Heat the olive oil in a small non-stick frying pan, add the onion and potatoes and fry for 8 minutes, turning the veg frequently until tender but not browned. Add the bacon and fry for a further 2-3 minutes. Meanwhile, beat the eggs in a large bowl with plenty of salt and pepper. 
Remove the potato mixture with a slotted spoon and stir into the eggs. Reserve most of the excess oil, leaving a little in the pan. Pour in the egg mixture and leave to cook undisturbed over a gentle heat for 8 minutes until firmly set underneath but not set on top
Invert the tortilla on to a plate and return the pan to the heat with a bit more of the reserved oil. Slide the tortilla back into the pan, uncooked side down, and cook for 5 minutes until set all through. Pack for a picnic.

♥♥ Coconut & carrot slices
Ingredients:
250g (one pack) butter
300g sugar
1 tsp vanilla extract
3 large eggs
200g flour
1 tsp baking powder
50g desiccated coconut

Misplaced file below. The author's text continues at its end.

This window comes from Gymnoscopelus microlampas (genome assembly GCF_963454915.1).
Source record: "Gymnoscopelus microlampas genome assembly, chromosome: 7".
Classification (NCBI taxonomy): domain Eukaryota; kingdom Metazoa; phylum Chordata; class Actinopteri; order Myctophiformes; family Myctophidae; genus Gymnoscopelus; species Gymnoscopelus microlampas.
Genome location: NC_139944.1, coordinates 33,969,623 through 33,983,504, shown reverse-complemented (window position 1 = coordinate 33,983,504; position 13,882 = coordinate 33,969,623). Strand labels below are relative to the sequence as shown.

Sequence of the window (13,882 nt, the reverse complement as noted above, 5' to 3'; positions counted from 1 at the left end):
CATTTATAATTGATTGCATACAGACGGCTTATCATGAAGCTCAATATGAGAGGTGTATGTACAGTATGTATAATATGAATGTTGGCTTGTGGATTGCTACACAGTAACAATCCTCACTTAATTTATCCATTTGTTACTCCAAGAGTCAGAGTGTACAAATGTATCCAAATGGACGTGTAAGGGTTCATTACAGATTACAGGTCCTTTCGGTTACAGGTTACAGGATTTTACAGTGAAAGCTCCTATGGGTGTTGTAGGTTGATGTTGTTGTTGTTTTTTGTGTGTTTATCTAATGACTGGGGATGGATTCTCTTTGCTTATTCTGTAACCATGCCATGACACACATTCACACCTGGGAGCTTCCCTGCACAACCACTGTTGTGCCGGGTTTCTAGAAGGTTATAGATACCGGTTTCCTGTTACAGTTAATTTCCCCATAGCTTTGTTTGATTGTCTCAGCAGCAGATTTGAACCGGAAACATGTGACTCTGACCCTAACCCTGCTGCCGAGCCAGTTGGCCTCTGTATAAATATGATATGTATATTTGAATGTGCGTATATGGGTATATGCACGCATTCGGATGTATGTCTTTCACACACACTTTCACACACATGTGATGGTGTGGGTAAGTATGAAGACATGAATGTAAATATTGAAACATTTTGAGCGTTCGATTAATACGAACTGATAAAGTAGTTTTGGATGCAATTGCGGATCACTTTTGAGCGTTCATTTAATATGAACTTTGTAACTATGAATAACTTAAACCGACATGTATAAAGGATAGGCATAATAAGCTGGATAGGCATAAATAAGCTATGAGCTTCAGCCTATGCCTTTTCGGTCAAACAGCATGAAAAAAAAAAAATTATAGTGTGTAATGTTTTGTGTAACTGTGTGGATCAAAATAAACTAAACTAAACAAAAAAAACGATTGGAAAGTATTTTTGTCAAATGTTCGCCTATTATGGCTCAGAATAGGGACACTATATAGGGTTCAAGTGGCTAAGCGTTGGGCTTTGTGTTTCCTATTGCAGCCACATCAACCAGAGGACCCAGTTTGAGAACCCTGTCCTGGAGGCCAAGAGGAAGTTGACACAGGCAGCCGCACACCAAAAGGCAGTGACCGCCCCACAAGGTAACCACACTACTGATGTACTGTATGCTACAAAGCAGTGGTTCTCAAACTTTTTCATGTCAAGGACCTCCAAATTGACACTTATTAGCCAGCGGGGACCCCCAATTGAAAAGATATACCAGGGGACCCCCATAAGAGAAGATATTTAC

200g grated carrots
2 tsp spices (cloves, cinnamon and mutmeg)
For the topping:
85g desiccated coconut
25g butter, melted
25g sugar
Preparation:
Butter and line a traybake or small roasting tin, about 20 x 30cm. Heat oven to 180C/160C fan/gas 4. Gently melt the butter in a large saucepan, cool for 5 mins, add the sugar, vanilla and eggs, then beat until smooth with a wooden spoon. Stir in the flour, coconut and ¼ tsp salt. Stir the carrot and mixed spice into the mix. Bake for 30 mins.
Meanwhile, evenly mix 85g more coconut with 25g light muscovado sugar and 25g melted butter. Smooth this over the cake, then bake for 10 mins more until golden and a skewer inserted comes out clean. Cool, then cut into squares.


♥♥ Sangria

Ingredients:
1 orange, sliced
1 bottle of cheap but nice Spanish red
400ml Spanish rose
50ml brandy
50ml marsala, madeira or malaga
Seasonal fruit, to finish
500ml orangeade, preferably of the less sweet variety, chilled
Ice
Preparation:
Put the orange slices in the bottom of a large jug or bowl, and muddle, or squash, using a wooden spoon or similar. Add the wines and spirits, cover, and leave in the fridge to get to know each other for at least an hour.
Add the fruit and, if your jug is large enough, the orangeade, and serve over ice.

♥♥ How they did it.. ♥♥


Picnic-date back in the 1930s


Ladies enjoying themselves in 1950s


Emhh.. we are NOT practicing Voyerism here. :)


Music? Yes. Food? Yes. Smiles on faces? YES.
That's how they did it in the '50.


Look at that posture, look at those hats!

I hope you liked this enought to get your basket and enjoy the Great Outdoors!

♥♥ Pinky Honey